Gotabaya Rajapaksa obtained 6,924,255 votes at the Presidential Election, while his main opponent Sajith Premadasa could get only 5,564,239 votes. More or less, the 6.9 million votes polled by Gotabaya Rajapaksa are still intact with his political party, the Sri Lanka Podujana Peramuna (SLPP). Impartial analysts believe that the vote bloc of SLPP has further increased due to the high appreciation of the bold, effective decisions taken by President Rajapaksa during the last eight months. The way the gigantic challenge of COVID19 pandemic was handled has been lauded by almost everybody. Furthermore, the campaign to curb the drug menace and other criminal activities of not only the hardened culprits but also among the members of the law enforcement authorities such as police, prison guards and narcotic bureau officials have won the hearts and minds of the people.

At the same time the Opposition vote bloc of 5.5 million eroded vastly due to internecine warfare between the top two leaders of the United National Party (UNP) that resulted in Sajith Premadasa leaving the UNP to form the Samagi Jana Balawegaya (SJB). The UNP vote bloc will vertically split between Ranil Wickremesinghe’s UNP and the breakaway SJB of Sajith.

Of the 5.5 million votes polled by opposition candidate in the Presidential election, a large chunk was from the North and the East. The majority of those votes will go to Tamil party candidates in the Parliamentary election next week. Furthermore, the Muslim candidates will also eat into a substantial section of opposition votes in Muslim majority areas, further reducing the share of the UNP and the SJB. Another segment of opposition votes will end up with the Jathika Jana Balawegaya led by the Janatha Vimukthi Peramuna.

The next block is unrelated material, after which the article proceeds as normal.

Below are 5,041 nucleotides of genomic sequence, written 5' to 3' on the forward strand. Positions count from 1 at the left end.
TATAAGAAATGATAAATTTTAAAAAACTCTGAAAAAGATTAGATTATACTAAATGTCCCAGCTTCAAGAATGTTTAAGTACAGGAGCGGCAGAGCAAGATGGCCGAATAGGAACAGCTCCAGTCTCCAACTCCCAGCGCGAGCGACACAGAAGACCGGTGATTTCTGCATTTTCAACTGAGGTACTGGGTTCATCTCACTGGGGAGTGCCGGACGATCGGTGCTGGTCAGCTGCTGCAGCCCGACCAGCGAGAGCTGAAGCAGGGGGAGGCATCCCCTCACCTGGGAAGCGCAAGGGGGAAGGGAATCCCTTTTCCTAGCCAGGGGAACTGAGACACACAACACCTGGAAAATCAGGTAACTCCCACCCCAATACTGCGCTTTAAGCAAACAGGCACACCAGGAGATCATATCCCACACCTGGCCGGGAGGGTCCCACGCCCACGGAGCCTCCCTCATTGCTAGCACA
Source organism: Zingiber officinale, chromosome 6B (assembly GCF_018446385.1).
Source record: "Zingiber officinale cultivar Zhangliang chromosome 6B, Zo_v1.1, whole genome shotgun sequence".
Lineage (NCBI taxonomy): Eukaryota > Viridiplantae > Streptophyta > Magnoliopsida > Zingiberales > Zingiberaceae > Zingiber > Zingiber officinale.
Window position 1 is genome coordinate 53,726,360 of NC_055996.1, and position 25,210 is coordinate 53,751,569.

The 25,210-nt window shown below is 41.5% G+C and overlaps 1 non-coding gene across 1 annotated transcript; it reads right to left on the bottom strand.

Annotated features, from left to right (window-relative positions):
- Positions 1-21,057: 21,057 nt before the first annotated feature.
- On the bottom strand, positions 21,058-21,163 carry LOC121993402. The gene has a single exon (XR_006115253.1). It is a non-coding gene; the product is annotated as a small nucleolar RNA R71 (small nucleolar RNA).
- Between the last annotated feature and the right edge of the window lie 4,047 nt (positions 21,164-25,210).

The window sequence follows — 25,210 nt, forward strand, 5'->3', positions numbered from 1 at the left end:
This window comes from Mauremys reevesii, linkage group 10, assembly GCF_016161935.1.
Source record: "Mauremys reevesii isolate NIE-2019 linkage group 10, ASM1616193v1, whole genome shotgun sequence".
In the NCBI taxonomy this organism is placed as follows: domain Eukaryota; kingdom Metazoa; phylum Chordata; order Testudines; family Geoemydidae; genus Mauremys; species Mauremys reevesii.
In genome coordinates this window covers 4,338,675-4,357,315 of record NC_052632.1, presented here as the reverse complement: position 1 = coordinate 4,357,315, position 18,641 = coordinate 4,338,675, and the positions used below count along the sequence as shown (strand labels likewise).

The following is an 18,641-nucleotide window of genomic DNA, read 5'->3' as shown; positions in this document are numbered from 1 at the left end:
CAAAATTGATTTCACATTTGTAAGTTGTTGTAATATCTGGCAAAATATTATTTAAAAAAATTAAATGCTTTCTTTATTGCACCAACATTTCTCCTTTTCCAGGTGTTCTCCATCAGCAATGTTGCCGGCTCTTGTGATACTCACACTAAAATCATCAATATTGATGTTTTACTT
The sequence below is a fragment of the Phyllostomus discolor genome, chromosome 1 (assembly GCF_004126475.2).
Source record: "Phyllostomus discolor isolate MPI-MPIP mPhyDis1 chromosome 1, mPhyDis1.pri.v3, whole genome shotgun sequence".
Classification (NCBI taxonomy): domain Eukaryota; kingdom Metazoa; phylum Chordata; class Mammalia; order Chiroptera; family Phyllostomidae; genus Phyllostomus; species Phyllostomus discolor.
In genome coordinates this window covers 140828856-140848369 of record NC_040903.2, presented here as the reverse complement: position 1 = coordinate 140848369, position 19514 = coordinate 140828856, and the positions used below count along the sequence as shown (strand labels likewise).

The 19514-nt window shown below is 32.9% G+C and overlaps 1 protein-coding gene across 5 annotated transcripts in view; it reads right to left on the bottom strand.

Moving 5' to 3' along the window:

All these factors will give an advantage to the SLPP to increase its voter base to comfortably get the absolute majority and vie further for the eventual target of a two thirds majority in the next Parliament.

Even SJB theoretician Dayan Jayatilleka, a staunch critic of the Rajapaksas, appealed to the people in his ‘Lanka Guardian Column’ yesterday to vote for the SJB to deny a two thirds majority to the SLPP. It was an unintentional acknowledgment that the SLPP would easily get a simple majority and could even get two thirds unless voters prevent it by casting their votes to the SJB. Jayatilleka, who is known for his well researched arguments seems to have come to the pragmatic conclusion that the SLPP’s victory cannot be stopped and the target of the Opposition is now limited to prevent the ruling party from getting a two thirds majority.